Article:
Amos Beddowes was one of the earliest characters I crafted in Agincourt. Remembering that the area where Agincourt was platted had been Native American land only a few years before 1853, there had to have been agents of the B.I.A. hanging about. So Beddowes became a so-called Indian Agent who developed such sympathy for the plight of our native people that he had married a member of the Sac & Fox tribe and (in the terminology of a recently unsuccessful vice presidential candidate) “gone rogue.”
A native son of Connecticut (rather than the more Baptist Rhode Island), Beddowes was also a carpenter, though that term was often applied so broadly that architectural design would not have been outside his competence. So after the treaty that opened the Sac & Fox land to settlement, he stayed on with his wife Sissy (a.k.a. Circe or “She-Listens-to-the-Moon”) and became the community’s first resident master builder.
Himself a Baptist—of the Northern or A.B.C. variety, rather than the post-Civil War “Southern Baptist Convention”—the itinerant builder Beddowes built and probably designed the Baptist church on the southwest “church lot.” It had to be Greek Revival, of course, one of my favorite styles and one that I’ve never tried to imitate. My own drawings for it are somewhere inaccessible, so in the meantime I’ll let the former Universalist church (another source says R.C.) in Holland Patent, NY stand in. Handsome, isn’t it. And, in fact, much finer than mine because less contrived.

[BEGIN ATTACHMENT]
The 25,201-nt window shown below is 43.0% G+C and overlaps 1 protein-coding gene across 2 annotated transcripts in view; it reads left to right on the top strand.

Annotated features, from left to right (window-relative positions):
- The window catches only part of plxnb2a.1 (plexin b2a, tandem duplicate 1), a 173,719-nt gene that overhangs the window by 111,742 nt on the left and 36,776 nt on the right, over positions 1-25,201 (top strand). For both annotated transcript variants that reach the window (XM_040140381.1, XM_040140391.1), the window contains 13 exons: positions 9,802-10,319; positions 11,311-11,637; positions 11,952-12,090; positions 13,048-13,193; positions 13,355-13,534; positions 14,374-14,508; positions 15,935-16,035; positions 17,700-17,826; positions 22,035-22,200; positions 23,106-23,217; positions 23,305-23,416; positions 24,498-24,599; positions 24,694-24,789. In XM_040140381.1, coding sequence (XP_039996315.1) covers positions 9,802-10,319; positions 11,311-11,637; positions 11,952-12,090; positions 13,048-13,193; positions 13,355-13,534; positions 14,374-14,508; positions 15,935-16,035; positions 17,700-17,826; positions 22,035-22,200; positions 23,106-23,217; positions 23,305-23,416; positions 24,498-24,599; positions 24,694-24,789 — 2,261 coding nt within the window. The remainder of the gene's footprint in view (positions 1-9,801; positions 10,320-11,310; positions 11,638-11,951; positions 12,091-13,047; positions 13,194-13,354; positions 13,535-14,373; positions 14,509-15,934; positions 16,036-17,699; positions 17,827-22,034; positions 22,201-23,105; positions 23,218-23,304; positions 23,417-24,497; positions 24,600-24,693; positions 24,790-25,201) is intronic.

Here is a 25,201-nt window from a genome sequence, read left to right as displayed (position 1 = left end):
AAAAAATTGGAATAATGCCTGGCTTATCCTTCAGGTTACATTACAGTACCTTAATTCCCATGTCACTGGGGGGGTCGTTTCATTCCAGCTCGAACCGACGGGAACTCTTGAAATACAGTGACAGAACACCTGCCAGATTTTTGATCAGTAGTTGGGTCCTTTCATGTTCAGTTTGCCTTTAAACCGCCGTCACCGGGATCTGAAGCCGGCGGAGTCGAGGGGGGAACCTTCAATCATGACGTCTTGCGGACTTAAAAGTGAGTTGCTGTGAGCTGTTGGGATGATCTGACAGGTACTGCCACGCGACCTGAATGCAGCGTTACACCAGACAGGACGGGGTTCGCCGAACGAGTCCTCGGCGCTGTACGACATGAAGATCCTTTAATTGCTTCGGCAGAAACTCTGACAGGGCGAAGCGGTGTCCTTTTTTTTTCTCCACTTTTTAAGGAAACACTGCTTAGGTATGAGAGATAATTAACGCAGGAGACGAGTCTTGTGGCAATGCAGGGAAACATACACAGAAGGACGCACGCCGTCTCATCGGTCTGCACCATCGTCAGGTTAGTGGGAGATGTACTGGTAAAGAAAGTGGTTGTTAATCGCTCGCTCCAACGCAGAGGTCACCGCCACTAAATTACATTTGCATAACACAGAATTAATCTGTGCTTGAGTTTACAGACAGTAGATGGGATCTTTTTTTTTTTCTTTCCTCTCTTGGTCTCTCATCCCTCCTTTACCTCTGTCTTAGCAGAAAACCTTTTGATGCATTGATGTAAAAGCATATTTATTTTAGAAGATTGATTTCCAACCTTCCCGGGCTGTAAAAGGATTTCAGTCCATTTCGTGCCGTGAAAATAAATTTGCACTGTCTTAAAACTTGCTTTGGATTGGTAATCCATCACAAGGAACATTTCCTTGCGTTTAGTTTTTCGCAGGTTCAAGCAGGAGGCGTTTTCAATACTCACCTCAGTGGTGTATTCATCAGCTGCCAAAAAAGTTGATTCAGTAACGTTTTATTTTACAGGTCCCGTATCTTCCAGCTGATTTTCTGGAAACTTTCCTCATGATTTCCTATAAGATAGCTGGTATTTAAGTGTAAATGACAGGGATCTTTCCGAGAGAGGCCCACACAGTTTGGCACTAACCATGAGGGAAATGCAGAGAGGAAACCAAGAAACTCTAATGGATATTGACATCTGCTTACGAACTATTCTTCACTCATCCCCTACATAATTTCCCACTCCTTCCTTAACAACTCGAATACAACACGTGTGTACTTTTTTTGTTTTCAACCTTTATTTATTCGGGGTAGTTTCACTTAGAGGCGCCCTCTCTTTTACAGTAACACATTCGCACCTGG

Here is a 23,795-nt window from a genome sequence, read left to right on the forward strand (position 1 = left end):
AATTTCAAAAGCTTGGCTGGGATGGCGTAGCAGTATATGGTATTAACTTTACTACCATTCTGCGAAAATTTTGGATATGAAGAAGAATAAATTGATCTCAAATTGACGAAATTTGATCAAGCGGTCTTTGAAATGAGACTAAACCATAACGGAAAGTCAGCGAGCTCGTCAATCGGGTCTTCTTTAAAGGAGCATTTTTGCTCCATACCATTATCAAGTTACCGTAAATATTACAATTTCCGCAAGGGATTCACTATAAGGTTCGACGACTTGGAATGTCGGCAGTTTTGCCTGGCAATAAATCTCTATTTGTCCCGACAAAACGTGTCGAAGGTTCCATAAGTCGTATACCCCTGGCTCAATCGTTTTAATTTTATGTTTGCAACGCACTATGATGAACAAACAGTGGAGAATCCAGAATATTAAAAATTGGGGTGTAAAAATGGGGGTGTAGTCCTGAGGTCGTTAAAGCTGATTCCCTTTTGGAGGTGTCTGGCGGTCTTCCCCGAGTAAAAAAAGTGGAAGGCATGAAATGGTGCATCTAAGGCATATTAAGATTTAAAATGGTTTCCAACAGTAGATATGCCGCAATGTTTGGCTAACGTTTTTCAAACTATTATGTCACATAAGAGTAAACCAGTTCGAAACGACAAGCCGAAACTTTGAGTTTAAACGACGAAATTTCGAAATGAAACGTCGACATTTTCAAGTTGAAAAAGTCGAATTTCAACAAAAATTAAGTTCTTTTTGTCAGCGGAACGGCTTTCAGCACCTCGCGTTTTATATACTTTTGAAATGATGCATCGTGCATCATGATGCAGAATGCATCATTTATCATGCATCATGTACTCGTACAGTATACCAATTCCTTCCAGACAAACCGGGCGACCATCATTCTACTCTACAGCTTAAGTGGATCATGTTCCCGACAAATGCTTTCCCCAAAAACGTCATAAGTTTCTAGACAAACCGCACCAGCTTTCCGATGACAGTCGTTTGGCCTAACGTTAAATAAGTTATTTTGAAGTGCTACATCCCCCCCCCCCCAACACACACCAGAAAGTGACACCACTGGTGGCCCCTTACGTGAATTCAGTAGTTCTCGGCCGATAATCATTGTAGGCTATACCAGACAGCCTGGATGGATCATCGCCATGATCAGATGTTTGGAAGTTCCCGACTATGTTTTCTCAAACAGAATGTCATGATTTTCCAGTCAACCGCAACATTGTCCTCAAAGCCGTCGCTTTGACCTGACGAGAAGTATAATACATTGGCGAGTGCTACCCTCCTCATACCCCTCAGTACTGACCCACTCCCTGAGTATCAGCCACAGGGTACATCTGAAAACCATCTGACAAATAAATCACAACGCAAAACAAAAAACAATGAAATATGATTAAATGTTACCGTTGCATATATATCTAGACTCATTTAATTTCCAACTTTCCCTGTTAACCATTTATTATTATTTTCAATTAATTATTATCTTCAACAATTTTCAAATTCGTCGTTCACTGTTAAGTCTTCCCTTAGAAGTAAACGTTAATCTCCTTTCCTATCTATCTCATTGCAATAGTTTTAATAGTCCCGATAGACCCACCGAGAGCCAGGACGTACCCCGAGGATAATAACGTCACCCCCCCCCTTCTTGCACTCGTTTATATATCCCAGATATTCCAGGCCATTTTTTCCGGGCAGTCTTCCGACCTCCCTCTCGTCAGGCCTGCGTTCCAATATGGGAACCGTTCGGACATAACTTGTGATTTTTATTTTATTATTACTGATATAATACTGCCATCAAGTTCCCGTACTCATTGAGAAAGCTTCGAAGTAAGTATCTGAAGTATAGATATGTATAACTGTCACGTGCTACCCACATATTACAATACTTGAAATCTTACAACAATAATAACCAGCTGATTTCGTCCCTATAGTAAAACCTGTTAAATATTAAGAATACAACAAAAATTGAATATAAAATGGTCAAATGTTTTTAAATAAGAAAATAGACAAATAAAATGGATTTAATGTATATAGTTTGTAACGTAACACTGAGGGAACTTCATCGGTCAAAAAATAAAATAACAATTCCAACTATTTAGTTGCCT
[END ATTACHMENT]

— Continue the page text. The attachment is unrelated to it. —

Beddowes, by the way, was the name of the “gentleman’s gentleman” in “Murder on the Orient Express.”
[…] As I prepare for the seminar on minimalism next semester, Weese’s 17th Church is a good example of the directness in constructional expression that influenced my own architectural youth. And it echoes the comparable simplicity of an early 19th century Universalist church at Holland Patent, NY. This RPPC postcard view shows up often on eBay, so often I can’t avoid borrowing it for the Baptist church in Agincourt. […]